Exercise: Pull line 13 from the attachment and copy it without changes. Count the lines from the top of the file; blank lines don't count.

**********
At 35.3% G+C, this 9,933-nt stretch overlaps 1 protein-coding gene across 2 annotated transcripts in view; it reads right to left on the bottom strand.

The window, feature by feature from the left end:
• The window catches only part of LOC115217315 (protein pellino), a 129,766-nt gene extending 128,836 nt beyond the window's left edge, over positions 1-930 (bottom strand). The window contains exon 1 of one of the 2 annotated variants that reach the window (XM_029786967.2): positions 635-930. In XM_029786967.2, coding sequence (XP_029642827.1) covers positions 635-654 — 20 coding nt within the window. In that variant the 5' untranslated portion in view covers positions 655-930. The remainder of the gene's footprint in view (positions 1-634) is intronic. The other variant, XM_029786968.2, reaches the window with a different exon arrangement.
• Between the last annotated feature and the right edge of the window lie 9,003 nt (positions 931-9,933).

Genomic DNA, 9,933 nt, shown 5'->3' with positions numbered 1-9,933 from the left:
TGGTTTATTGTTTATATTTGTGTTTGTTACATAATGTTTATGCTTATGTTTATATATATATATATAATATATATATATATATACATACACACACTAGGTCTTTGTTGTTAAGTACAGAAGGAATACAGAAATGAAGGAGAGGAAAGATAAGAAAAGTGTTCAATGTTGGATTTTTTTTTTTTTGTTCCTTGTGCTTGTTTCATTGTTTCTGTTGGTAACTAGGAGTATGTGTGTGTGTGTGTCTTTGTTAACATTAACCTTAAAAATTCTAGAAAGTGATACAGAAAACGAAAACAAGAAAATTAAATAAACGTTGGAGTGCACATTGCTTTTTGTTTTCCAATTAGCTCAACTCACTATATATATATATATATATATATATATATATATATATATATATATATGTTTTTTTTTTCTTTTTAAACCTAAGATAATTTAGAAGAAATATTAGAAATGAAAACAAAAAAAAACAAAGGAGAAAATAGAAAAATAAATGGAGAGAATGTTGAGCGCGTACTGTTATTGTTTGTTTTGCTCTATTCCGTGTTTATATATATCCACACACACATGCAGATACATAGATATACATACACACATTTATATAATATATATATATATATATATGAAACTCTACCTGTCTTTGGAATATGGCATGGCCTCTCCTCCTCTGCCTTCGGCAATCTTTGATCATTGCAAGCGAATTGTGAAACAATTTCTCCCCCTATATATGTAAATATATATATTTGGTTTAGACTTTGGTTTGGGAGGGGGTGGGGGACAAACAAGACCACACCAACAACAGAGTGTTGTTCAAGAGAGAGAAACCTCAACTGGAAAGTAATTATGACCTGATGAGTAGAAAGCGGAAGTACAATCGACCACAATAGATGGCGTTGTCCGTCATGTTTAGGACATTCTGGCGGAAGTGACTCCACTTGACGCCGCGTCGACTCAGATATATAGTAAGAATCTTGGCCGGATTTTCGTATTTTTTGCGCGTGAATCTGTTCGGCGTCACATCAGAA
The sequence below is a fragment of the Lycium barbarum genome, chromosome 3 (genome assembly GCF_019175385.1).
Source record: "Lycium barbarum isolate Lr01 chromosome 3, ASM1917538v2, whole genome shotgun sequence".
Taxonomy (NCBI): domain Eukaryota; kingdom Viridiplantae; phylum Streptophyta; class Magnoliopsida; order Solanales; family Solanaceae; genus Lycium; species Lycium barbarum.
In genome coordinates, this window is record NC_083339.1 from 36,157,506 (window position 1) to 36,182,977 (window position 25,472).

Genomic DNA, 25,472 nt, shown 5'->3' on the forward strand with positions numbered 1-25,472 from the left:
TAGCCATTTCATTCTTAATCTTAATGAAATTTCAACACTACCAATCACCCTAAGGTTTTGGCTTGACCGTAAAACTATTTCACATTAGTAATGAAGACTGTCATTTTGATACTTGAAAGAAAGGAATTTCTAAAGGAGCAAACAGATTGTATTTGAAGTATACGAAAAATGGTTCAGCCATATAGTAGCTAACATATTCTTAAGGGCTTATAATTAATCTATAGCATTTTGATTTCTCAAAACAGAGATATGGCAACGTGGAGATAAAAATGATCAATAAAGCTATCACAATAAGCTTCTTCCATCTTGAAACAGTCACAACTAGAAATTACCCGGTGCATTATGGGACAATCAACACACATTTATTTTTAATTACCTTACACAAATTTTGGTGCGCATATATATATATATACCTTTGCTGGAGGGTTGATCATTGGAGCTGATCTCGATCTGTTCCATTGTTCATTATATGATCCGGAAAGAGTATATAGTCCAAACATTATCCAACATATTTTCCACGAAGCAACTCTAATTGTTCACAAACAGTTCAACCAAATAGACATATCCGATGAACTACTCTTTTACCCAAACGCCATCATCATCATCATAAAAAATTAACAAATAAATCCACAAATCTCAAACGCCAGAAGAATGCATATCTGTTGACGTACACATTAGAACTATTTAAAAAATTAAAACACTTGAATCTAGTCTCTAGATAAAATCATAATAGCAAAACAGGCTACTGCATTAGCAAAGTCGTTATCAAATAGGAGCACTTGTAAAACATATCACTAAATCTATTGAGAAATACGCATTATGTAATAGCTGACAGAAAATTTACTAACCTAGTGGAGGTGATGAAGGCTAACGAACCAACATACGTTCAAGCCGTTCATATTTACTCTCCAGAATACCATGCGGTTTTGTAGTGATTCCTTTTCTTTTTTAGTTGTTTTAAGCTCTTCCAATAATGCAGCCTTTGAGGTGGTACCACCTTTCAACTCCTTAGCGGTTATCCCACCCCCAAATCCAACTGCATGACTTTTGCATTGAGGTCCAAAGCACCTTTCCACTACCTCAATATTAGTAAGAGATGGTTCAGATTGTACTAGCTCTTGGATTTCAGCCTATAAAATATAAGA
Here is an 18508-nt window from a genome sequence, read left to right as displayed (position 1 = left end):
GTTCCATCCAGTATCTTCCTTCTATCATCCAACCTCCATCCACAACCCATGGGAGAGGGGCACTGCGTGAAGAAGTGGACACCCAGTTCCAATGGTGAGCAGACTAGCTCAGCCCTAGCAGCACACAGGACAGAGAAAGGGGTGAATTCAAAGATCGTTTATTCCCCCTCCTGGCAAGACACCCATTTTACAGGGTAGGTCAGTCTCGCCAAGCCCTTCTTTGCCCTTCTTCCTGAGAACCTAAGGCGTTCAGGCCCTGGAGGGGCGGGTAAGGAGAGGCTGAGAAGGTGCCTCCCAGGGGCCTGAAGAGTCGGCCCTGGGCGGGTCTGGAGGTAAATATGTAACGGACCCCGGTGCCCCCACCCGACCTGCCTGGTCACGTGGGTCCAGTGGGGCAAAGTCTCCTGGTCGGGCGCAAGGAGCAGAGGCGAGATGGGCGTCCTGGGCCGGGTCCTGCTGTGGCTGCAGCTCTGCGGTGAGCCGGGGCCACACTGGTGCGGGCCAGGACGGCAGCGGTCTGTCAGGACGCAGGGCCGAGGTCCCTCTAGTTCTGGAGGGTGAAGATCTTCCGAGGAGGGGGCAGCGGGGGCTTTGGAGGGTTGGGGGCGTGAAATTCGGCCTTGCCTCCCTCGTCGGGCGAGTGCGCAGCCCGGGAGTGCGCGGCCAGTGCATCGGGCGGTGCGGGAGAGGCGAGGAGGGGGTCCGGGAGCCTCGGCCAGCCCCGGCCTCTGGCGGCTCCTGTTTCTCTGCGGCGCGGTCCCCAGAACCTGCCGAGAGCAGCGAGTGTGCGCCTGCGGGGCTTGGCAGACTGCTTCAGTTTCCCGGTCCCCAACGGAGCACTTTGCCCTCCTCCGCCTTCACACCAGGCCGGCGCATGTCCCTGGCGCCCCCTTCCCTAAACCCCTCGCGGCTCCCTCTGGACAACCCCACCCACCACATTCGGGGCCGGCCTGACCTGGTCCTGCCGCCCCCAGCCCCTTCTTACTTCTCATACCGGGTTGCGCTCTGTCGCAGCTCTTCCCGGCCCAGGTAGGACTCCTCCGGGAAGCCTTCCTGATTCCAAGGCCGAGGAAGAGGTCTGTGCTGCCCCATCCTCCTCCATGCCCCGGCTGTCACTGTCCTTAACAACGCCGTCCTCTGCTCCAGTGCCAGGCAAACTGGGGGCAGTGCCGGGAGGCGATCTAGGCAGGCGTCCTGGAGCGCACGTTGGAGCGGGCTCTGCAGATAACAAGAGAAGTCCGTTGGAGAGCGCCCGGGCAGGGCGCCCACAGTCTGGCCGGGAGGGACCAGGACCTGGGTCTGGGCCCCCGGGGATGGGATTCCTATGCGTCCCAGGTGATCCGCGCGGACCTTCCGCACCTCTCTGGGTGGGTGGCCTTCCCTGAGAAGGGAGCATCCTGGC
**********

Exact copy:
Here is an 18508-nt window from a genome sequence, read left to right as displayed (position 1 = left end):